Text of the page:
You remember the Environmental Stewardship Program. Enbridge announced it almost a year ago during their settlement agreement with Brandon Township. It’s a very good program, offering $10-15,000 dollar grants to all townships and municipalities all along the Line 6B route for “green” projects. The go-getters in Springfield Township have already put (at least a portion of) that grant money to good use. The path looks great.




So thank you, Enbridge.

Of course, we should also thank Brandon Township Supervisor Kathy Thurman because without the stand Brandon took last year, we don’t think there would be an environmental stewardship program.

Anyway, your own local officials should know about this. In fact, please contact them and ask if they’ve got any plans for that money– and then let us know. (We’re writing our own Township Supervisor this morning.) It’s our understanding that residents are eligible to apply for it as well, as long as the use benefits everyone and is related to a green project. In fact, we would very much like to make this a new series: how municipalities are utilizing these funds. Heaven knows we could all stand to see some good things come out of all of this.

That would be a series even Enbridge would like!


Comstock tells Enbridge: “No.”

While Enbridge works hard this week to woo the press (much more on this coming up later), they’re also taking some lumps. Comstock Township, like the EPA last week, has considered Enbridge’s request and then told them “no.” Late last night the Township Planning Commission voted unanimously to deny Enbridge special zoning for a dredge pad as they continue to clean up the Kalamazoo River. Lindsey Smith at Michigan Public Radio has the story. Evidently, residents and Bell’s Brewery owner Larry Bell were mighty pleased with the outcome.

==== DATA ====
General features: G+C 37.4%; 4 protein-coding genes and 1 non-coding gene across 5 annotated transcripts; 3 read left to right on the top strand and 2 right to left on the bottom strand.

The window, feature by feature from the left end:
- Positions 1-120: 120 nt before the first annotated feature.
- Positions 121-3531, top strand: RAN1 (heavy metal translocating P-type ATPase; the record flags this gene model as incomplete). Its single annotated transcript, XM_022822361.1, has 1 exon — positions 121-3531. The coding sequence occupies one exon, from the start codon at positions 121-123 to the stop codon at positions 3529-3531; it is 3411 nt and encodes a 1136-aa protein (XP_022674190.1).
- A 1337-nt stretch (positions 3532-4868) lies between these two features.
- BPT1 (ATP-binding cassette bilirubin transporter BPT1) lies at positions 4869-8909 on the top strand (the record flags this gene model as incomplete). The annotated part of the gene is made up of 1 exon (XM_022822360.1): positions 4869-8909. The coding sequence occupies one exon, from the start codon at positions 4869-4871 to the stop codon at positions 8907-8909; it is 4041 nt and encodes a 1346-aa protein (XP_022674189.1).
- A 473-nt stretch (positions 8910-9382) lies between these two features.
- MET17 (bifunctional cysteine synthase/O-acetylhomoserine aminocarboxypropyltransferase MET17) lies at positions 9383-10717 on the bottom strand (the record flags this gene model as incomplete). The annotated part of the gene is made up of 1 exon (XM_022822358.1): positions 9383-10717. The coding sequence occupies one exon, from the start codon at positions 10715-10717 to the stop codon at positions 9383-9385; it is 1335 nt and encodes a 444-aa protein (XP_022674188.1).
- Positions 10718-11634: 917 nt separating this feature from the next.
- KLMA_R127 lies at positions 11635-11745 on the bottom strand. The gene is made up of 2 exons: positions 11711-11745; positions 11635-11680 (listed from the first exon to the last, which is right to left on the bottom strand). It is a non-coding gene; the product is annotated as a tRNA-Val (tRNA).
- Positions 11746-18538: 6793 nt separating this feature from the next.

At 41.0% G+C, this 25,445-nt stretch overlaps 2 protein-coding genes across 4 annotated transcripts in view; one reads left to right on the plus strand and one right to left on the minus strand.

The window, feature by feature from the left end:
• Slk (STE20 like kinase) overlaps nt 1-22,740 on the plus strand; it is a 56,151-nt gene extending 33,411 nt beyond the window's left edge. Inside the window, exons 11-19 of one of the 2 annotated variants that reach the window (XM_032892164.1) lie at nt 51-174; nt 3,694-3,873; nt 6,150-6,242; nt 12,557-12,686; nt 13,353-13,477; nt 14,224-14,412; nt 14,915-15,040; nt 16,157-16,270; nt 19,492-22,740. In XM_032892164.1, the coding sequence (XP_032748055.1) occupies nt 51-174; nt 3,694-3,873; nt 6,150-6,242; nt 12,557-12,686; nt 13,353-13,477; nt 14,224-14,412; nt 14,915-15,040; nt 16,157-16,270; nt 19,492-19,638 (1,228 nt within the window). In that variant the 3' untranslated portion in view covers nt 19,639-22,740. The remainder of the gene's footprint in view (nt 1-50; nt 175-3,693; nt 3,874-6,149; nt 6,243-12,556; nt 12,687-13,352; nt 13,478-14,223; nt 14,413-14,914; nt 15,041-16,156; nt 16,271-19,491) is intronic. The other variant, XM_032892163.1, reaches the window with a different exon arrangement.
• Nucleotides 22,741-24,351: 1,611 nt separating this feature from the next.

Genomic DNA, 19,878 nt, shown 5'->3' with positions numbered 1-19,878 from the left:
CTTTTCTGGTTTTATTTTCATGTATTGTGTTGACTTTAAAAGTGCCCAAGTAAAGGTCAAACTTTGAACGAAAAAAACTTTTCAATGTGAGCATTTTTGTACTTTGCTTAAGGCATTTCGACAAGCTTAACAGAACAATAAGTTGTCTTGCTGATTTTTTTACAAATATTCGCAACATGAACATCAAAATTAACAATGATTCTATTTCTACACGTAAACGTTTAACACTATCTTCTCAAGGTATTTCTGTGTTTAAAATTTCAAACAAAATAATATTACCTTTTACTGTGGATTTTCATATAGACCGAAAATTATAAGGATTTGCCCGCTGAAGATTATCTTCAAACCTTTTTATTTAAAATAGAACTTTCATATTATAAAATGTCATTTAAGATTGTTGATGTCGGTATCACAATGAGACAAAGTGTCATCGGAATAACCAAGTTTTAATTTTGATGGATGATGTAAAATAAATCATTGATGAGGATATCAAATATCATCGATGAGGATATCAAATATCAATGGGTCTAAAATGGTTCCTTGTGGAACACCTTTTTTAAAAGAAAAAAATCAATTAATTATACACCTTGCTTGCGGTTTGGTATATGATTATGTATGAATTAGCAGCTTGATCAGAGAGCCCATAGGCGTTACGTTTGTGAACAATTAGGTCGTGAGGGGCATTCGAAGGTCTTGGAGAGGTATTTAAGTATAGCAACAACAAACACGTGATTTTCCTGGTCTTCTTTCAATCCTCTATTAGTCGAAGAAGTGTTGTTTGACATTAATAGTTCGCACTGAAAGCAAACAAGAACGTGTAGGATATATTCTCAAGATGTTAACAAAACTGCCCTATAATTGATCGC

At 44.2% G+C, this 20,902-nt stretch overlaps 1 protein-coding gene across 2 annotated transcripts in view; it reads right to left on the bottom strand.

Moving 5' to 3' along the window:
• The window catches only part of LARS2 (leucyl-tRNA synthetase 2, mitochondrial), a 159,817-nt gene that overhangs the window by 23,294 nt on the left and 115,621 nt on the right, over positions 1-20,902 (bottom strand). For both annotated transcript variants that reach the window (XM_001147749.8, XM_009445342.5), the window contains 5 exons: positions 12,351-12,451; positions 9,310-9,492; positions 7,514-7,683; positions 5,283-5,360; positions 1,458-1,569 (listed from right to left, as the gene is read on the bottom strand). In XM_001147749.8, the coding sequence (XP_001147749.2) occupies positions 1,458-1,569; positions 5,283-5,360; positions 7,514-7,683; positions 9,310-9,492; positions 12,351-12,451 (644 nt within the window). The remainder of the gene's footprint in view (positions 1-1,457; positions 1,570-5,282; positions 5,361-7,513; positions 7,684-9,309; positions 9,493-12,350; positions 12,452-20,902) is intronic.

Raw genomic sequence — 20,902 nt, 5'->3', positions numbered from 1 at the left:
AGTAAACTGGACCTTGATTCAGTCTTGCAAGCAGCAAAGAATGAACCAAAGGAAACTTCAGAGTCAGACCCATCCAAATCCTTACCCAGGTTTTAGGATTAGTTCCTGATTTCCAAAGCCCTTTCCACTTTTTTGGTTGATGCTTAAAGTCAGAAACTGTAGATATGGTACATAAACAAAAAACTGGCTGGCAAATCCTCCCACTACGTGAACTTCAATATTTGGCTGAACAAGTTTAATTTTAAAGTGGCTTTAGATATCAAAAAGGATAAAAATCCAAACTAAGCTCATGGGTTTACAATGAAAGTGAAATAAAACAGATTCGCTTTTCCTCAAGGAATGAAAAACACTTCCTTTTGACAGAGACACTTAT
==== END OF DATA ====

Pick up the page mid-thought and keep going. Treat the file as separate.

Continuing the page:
Because we don’t know enough about the issue, we never really took a strong position on the dredge pad matter, except to say that in general we think it’s good policy to defer to local authority and community desires on such matters. We’re pretty big fans of local autonomy when it comes to the protection of landowners and natural resources. In fact, Enbridge’s callous disregard of local authority and concerns has been one of the major themes of this blog for more than a year. With that in mind, we’ll indulge in one little observation:

It now appears that Enbridge is going to have real trouble meeting the EPA mandated deadline for this latest round of clean up. And they probably think it’s all Larry Bell’s fault. But they have no one to blame but themselves. This dredge pad situation is a nearly identical replay of what happened on phase one of their project. They tried (despite their stated values) to take the easy way out and circumvent local ordinances. And what happened? Just like in Comstock Township, some brave local officials and concerned citizens cried foul, causing Enbridge to slow down, then scramble to make nice so they could resume their work after some long and painful (to Enbridge) delays. The result? The whole thing took far more time and created far more acrimony and bad feelings than it would (or should) have if Enbridge had simply gone about it thoughtfully, respectfully, and cooperatively in the first place.

In this context, the Comstock Township just demonstrates yet again that Enbridge appears incapable of learning from its mistakes.

Construction slideshow

Construction slideshow

A busy week at our day job– papers! midterms!– prevented us from blogging last week; we’re sorry for the silence. We’re also planning to play a little catch-up around here regarding Line 6B matters over the next several days. And in case you are not caught up, we might be so bold as to remind you take a peek– and share– our recent post about the way Enbridge has effectively rewritten important Michigan state regulations. Oh, and if you didn’t see the recent unfortunate, uninformed and misleading remarks of some of Enbridge’s landowner-supporters (how disappointing that they wouldn’t support their real neighbors!), that’s worth a look, too. So is Lisa Song’s excellent recent piece over at Inside Climate News.

More immediately, we’ve got more to report about our recent chat with Kathy Thurman over at Brandon Township, where we learned some interesting things– like the fact that Enbridge has already violated the agreement they signed back in December. In the meantime, while we’re working on that and a couple of other things, here’s a slideshow of pictures we took on a quick tour through Brandon Township following our meeting with Supervisor Thurman: